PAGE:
The Ties That (un)Bind: Affect and Organisation in the Bosnia-Herzegovina Protests, 2014
“In this lecture, I will discuss the results of my research on the 2014 mass protests in Bosnia Herzegovina. Overall, I am interested in accounting for the production and articulation of these spaces of rebellion by considering their ‘affective atmospheres’, which means that I am curious about the effects that affect have in the production of socio-spatial relations. In particular, I look at rage, anger, but especially hope as a means to understand how spaces of “togetherness” came to be created during the protests in a country where both “being together” and “occupying public spaces” represent major political and social issues in their own right. I will discuss the extent to which becoming hopeful is also a reason for disappointment, discontent and for the creation of fractures within the movement.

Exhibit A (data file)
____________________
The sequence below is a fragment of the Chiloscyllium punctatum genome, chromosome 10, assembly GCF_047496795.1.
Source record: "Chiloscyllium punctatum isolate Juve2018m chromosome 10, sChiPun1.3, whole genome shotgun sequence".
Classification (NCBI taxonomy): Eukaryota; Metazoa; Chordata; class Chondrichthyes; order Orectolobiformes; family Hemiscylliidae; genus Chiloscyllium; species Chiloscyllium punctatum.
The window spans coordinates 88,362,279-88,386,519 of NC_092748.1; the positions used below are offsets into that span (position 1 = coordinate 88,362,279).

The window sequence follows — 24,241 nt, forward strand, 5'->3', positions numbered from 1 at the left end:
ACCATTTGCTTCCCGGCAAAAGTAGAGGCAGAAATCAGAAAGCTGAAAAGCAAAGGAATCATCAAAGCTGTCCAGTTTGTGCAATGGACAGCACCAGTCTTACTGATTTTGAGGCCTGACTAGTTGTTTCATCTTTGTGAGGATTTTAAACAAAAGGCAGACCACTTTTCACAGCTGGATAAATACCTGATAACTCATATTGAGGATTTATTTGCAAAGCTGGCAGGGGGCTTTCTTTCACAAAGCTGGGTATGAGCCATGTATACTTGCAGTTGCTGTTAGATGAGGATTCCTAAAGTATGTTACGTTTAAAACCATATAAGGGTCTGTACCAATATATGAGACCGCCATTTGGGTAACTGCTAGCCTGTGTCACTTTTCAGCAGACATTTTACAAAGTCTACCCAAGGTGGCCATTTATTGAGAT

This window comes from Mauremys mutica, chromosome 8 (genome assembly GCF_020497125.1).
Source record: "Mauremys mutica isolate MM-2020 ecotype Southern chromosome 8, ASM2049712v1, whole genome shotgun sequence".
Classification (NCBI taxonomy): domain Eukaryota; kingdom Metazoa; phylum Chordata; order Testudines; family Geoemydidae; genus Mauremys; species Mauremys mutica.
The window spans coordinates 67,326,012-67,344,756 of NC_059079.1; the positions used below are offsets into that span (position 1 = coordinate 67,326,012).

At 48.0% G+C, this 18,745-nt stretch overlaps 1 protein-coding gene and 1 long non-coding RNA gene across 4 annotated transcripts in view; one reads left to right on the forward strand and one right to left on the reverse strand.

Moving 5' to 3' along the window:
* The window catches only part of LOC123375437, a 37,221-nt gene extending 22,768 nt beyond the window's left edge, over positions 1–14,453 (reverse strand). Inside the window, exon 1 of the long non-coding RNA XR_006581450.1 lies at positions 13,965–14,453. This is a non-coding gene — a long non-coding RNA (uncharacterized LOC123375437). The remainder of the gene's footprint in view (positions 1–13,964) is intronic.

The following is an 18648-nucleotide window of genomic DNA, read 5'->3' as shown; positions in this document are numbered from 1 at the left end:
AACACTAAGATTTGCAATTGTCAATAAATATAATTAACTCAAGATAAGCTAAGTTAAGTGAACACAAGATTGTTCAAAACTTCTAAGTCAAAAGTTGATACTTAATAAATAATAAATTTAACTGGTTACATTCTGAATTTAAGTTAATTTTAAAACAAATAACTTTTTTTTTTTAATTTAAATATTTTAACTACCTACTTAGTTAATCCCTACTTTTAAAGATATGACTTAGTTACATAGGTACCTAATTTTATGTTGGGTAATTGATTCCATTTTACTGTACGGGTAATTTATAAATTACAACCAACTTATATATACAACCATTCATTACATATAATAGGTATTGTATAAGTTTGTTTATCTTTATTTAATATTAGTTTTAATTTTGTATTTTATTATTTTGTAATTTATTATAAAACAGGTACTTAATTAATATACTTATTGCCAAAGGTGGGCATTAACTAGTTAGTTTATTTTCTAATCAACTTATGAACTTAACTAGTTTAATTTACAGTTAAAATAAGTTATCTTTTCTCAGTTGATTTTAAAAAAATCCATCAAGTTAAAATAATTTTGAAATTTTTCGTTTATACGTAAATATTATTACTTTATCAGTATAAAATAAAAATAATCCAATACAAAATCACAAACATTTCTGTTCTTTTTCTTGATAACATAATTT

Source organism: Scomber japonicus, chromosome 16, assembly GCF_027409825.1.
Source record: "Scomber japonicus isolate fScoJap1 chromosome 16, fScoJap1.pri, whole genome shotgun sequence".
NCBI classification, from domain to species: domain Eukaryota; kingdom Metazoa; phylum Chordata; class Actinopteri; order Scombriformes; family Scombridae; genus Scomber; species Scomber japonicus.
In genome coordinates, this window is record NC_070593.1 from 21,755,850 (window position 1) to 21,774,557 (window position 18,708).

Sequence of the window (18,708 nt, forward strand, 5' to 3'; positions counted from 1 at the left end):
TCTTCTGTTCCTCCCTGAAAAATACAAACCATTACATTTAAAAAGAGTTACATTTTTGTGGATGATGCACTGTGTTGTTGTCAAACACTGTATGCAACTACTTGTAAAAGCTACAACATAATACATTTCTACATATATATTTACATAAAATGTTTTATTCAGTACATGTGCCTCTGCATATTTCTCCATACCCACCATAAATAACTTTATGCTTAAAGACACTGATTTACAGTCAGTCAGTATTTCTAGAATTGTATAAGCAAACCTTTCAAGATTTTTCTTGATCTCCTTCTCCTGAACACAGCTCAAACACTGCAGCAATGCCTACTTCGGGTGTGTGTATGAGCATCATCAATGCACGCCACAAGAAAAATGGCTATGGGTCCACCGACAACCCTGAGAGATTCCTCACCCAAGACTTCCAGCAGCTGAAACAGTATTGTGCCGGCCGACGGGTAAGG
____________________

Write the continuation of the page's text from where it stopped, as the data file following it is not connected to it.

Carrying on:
Overall, my goal is to discuss the potential of looking at affects such as hope to account for and explore grassroots protests and radical political movements: how they come into being, how they become movements for creating new spaces of togetherness, but also divisions and fractures; to create and sustain, but also destroy infrastructures of togetherness. Hope begins from encounters and it brings about the question of how new possibilities can be born from these encounters, which involve multiple processes of mediation, negotiation, explanation. And yet, these sites of hope, such as the protests in Bosnia, are the potential signposts that an alternative exists. As Helena Flam argues, we should pay attention to the ways in which protest movements attempt to re-socialise people through (subversive) emotions in order to show that to be angry and to voice concerns is fair and legitimate.”
– Giulia Carabelli